Choose Expectancy...Still Learning

Recently, I read a story about a teacher who wrote down all the negative things occurring in her students’ lives.  She crumpled them up, and hung them over the door as a reminder to be kind to others for we don’t know what they are going through.  

Don’t get me wrong.  I believe in being kind.  However, all I saw was a bag of doom and gloom hanging overhead, and I thought to myself, “What a depressing way to start the day.”  A constant reminder of the negativities of life.  Do we really have to remind ourselves of others’ misfortunes to be kind?  

For every difficulty, there is something positive to be learned.  Strength, courage, opportunities come from adversity.  The old saying “Necessity is the mother of invention.” is true.  

Perhaps, if we took those negative things listed in the bag of doom and gloom and found the positive in those situations we would all be a little happier.   We would begin to expect what can be done in spite of our circumstances.  

“What you think, feel and do is what you see, hear and attract.”-James Altucher

What you believe about yourself has lasting effects on your future.  Your future and all it entails.  Your health, your income, your overall success in life, are based entirely on what you think will happen.  If we start seeing what our circumstances have to offer us, we stop the limitations.  

Start expecting more.  Expect the positive.  As an artist, though this applies to everyone, expect the day to go smoothly.  Expect the talent to come.  Expect you can.

“One will never get more than he thinks he can.”-Bruce Lee

Turn the difficulty into an opportunity.  Fill the bag with blessings and hang that overhead.  Expect to be blessed when you enter the room and blessed when you leave.


Choose Speech, today's that day

Here we go again.  The topic of moving to an abundant mentality and the choices you make to get there.  Have you ever heard the saying, “The words you speak become the house you live in.”?  Well, there’s truth to that.  Studies have proven that your subconscious mind interprets what it hears literally.  In other words, your mind and body will follow where your words lead.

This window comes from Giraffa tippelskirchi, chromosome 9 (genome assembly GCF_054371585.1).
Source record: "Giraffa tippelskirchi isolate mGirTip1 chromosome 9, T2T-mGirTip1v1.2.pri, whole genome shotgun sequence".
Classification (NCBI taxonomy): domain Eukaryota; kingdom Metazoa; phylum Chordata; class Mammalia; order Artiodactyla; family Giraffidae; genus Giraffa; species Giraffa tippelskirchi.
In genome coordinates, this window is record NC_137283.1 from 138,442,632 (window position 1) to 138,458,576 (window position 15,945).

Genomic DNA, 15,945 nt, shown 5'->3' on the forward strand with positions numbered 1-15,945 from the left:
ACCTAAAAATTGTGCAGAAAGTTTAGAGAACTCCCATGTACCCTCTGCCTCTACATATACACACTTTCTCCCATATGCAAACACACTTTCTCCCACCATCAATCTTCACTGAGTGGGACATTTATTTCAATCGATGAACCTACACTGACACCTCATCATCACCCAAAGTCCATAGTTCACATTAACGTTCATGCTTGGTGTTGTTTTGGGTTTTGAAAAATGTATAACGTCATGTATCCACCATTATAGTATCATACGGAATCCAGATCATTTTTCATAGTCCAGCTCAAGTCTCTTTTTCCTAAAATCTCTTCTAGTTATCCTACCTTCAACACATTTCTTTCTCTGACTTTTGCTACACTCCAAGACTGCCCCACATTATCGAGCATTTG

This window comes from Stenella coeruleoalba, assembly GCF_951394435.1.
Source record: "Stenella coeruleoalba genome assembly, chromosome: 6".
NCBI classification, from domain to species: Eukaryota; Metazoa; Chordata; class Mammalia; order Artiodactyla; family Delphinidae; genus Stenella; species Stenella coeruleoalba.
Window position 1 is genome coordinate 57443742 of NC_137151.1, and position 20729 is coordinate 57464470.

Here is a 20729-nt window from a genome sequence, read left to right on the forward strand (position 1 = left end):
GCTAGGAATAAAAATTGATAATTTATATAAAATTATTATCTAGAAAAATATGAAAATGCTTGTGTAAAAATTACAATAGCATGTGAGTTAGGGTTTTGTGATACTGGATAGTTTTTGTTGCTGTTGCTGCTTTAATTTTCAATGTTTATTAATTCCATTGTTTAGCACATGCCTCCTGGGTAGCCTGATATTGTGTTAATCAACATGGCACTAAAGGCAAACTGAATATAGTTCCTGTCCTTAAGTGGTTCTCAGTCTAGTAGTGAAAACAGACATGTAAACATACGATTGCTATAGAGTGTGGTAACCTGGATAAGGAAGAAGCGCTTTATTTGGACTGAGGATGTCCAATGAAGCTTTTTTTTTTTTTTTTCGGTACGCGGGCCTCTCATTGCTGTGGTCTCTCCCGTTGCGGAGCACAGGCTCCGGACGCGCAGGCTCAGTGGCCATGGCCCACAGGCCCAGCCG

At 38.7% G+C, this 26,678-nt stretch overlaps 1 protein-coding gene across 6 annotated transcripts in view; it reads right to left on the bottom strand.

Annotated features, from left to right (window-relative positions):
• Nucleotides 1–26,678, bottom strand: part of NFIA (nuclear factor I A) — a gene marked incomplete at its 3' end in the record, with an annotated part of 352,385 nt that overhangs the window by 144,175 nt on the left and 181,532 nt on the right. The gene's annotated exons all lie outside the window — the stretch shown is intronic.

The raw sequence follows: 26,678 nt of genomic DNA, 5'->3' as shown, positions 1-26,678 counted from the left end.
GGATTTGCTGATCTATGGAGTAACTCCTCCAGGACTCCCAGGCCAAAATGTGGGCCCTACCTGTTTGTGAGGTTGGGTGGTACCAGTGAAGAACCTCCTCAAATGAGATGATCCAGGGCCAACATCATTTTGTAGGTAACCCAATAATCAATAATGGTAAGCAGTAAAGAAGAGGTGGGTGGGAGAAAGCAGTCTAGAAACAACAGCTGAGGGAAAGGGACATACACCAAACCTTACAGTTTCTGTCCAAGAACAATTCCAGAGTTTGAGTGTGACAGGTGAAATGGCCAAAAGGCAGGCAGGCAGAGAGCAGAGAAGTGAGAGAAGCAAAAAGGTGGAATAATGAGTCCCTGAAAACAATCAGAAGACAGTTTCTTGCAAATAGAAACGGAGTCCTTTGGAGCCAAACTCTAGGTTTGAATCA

Being an artist, I am constantly bombarded with negativity from others.  From criticism regarding the artwork itself, to ridiculing my career choice, to all out negative judgements about my intelligence and net worth.  Just this weekend, I was subjected to: “There’s no money in that.”  “Sounds like a lot of work.  It wouldn’t be worth it.”  “That won’t sell here in St. Louis.”  Blah.  Blah.  Blah.  Of course, there were many people complementing me on my work, talent and courage, too. 

However, none of the positive complements can I quote verbatim.  That’s because positive and negative memories are handled by different parts of the brain.  Everyone’s brain.  Artist.  Accountant.  Athlete.  A negative memory takes up more space; therefore, we remember the negative more than the positive.

Knowing that our minds naturally gravitate toward the negative and that our lives will follow, it is important to combat the negative, no matter where it comes from, with positive thoughts and positive speech.  Positive language about you, your journey, your dreams help you to rise.  Rise to the challenges of life.  Rise to meet your dreams.  Just plain rise.  Negative language, as one would deduce, works exactly in the opposite way.